It was a pure coincidence. We saw the advert and we went; little did we know it was the opening night of what is soon to be -- in my modest prediction -- the hottest spot in town: Coco Jungle. Of course, the name was incredibly distrustful; when restaurants decide they want to pick a theme, we must all hold our collective breath because disaster is often imminent, especially when the theme chosen is wild, far off or exotic. Just imagine if someone took the daring decision to start a restaurant called "Desert Nights" or "On the Moon" or "Wild Wild East" or "Techno Suburb" or "Cheops' Palace" or "Amphibious Bites". The mere thought is gruesome.
Coco Jungle, however, managed pretty well. Except for the needless live parrot in a huge cage near the entrance, all the details of the restaurant are quite pleasant, not to say a trifle exciting. The interior of Coco must have cost a fortune to decorate and not one little item was left to chance. Every inch of the ceiling is covered with (plastic) plants, flowers, birds and butterflies; the (metal) chair backs represent either two brightly coloured crossed parrots or huge rainforest leaves; the extensive bar is designed to look like a pseudo-Mayan temple; the doors are carved in animal shapes and totems; some of the tables stand underneath huge red and white (gypsum) mushrooms; in the corner is set a cabin, accessible through a door, with windows overlooking the rest of the interior; a waterfall sends water to a trench surrounding the dance floor (yes, after 10.00pm everyone gets down on it and Coco Jungle is hit by jungle fever). But most infantile and pleasant of all is the artificial rain that falls all around the dance floor, accompanied by light steam for a full rainforest mist effect (a thunderstorm is also produced on an occasional basis, adding lightning and thunder to the previously mentioned rain and mist).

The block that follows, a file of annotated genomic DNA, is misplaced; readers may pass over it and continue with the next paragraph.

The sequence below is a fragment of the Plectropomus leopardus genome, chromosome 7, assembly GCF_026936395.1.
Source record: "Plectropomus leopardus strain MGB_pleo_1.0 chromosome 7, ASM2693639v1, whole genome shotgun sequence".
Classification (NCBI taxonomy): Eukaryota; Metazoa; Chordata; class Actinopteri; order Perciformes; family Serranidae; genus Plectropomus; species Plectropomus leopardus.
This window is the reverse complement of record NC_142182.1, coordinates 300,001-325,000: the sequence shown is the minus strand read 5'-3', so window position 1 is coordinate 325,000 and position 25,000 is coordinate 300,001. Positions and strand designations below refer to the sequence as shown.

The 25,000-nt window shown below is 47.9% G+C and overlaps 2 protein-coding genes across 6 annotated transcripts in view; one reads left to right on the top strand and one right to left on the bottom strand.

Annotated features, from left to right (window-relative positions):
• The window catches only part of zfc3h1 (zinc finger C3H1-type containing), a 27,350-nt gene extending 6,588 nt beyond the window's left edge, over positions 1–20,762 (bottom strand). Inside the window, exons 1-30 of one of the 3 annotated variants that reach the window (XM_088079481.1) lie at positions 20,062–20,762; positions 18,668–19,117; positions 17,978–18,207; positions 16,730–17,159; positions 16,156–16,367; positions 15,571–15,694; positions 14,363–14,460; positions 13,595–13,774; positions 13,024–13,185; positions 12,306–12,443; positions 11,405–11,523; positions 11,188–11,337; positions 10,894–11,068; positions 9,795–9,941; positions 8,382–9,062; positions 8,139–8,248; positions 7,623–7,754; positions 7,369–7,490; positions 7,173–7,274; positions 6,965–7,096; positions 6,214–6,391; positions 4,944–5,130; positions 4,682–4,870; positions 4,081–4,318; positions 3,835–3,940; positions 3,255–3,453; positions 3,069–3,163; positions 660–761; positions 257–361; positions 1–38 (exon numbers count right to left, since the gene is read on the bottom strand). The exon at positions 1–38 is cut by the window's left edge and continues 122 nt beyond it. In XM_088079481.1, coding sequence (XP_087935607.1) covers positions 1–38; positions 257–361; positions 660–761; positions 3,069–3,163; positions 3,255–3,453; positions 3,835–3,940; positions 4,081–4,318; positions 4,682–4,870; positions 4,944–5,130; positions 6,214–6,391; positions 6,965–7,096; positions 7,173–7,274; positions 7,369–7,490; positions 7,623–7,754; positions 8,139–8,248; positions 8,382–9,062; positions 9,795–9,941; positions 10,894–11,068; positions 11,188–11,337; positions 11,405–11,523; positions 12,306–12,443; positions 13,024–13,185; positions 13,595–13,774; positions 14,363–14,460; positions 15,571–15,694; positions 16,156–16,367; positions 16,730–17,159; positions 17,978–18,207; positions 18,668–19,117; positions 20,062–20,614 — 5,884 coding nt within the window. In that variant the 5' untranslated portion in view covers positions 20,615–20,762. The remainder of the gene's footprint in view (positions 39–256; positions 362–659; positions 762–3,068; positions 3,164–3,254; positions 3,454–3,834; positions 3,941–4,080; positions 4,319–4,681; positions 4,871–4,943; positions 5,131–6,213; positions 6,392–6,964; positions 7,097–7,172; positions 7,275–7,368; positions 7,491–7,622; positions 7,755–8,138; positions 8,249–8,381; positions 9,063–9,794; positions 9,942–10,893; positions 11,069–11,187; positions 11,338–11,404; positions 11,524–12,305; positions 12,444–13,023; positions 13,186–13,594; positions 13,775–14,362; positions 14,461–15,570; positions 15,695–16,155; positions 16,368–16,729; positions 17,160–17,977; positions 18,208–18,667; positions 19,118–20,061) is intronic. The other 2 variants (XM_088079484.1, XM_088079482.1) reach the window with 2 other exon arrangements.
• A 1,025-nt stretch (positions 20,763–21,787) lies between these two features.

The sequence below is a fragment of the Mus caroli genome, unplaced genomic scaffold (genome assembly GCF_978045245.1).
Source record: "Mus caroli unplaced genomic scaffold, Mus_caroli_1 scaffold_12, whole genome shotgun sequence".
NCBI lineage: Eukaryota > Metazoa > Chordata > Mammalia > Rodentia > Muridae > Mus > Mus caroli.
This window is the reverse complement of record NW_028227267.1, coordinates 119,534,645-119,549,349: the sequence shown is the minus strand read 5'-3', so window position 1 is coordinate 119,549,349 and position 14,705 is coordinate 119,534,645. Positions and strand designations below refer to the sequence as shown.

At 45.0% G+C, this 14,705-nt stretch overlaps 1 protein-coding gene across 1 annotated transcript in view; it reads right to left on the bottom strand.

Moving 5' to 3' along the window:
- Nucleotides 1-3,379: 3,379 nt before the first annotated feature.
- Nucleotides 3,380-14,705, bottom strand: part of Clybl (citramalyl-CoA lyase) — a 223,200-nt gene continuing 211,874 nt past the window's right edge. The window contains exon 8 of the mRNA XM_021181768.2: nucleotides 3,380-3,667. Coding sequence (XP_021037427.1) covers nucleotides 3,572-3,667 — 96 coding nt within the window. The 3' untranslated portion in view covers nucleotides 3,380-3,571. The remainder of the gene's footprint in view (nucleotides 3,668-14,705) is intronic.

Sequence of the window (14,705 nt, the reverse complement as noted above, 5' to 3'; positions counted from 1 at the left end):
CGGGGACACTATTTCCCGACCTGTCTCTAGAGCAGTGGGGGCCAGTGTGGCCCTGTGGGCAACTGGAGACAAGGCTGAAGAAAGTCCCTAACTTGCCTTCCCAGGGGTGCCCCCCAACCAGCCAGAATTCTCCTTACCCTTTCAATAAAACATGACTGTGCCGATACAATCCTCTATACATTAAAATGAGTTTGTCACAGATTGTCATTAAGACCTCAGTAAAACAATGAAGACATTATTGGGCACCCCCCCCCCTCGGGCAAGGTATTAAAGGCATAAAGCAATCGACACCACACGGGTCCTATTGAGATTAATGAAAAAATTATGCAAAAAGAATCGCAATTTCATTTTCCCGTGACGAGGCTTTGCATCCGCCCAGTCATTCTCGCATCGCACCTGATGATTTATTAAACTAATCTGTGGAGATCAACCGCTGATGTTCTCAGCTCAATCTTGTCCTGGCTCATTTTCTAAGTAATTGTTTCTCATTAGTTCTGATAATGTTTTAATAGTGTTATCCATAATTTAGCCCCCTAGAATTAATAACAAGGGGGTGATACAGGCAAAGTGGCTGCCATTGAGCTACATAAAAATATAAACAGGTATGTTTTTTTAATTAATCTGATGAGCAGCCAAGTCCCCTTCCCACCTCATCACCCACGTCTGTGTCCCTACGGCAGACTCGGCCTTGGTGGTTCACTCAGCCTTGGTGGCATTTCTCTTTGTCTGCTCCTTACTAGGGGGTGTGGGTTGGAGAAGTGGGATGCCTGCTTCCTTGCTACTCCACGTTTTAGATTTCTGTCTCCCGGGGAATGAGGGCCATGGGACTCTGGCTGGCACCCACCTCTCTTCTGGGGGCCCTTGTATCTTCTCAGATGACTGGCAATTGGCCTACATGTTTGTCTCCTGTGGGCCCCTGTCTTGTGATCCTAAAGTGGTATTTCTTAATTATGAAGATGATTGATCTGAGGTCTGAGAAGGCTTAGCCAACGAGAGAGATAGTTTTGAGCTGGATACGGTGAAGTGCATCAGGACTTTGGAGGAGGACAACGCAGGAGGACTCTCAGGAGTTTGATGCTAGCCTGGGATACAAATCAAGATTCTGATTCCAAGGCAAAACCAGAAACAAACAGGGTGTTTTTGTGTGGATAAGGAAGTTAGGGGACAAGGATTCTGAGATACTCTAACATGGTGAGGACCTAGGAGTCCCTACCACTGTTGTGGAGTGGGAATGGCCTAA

No, really, the place is quite fun. Amazonian rainforest setting: why not? One must maintain one's sense of humour and stop being a spoil-sport. Besides, for once, the desired effect is more or less achieved. And what about food? The menu is equally inventive. Every single item we ordered was most exquisite: Coco Soup (cream of chicken and sweet corn -- although it wasn't very creamy), Chameleon Soup (more commonly referred to as Minestrone); appetisers consisted of Wild Pirhanas (crispy fish and shrimp) and Margarita Quesillada Fever (two tortillas filled with cheese and vegetables with jalapeños, guacamole and sour cream); the main courses came as Falcon Dive (grilled seabass steak with fine herbs) and Tiger's Bite (220gm tenderloin, baked potato and cheese toast); believe it or not, we also had a salad, a divine Pacific Amazon (endives with walnuts and Roquefort sauce). As for dessert, we had not one, not two, but three different plates (Coco does that to you): Coco Mocco (mocca parfait with hot chocolate sauce), Thunderstorms (cheesecake topped with blueberry sauce) and the Tarzan Best (tarte tatin with vanilla ice cream, which takes 20 minutes to arrive, as the menu warns). Oh, what fresh bliss, even at LE264 for two!